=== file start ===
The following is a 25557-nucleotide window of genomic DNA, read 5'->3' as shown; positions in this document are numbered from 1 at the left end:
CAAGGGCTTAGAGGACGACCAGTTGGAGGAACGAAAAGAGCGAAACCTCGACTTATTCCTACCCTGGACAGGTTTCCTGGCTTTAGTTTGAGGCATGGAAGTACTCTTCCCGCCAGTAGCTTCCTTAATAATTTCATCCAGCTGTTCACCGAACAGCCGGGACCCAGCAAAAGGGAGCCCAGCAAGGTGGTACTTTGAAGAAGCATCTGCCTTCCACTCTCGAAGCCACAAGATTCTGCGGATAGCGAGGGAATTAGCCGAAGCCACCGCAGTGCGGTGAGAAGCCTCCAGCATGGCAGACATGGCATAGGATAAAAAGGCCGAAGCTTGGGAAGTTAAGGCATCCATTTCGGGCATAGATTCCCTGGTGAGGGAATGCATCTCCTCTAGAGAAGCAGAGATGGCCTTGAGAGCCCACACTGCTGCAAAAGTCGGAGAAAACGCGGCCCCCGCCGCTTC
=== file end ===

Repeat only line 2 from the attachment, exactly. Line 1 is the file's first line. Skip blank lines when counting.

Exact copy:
CAAGGGCTTAGAGGACGACCAGTTGGAGGAACGAAAAGAGCGAAACCTCGACTTATTCCTACCCTGGACAGGTTTCCTGGCTTTAGTTTGAGGCATGGAAGTACTCTTCCCGCCAGTAGCTTCCTTAATAATTTCATCCAGCTGTTCACCGAACAGCCGGGACCCAGCAAAAGGGAGCCCAGCAAGGTGGTACTTTGAAGAAGCATCTGCCTTCCACTCTCGAAGCCACAAGATTCTGCGGATAGCGAGGGAATTAGCCGAAGCCACCGCAGTGCGGTGAGAAGCCTCCAGCATGGCAGACATGGCATAGGATAAAAAGGCCGAAGCTTGGGAAGTTAAGGCATCCATTTCGGGCATAGATTCCCTGGTGAGGGAATGCATCTCCTCTAGAGAAGCAGAGATGGCCTTGAGAGCCCACACTGCTGCAAAAGTCGGAGAAAACGCGGCCCCCGCCGCTTC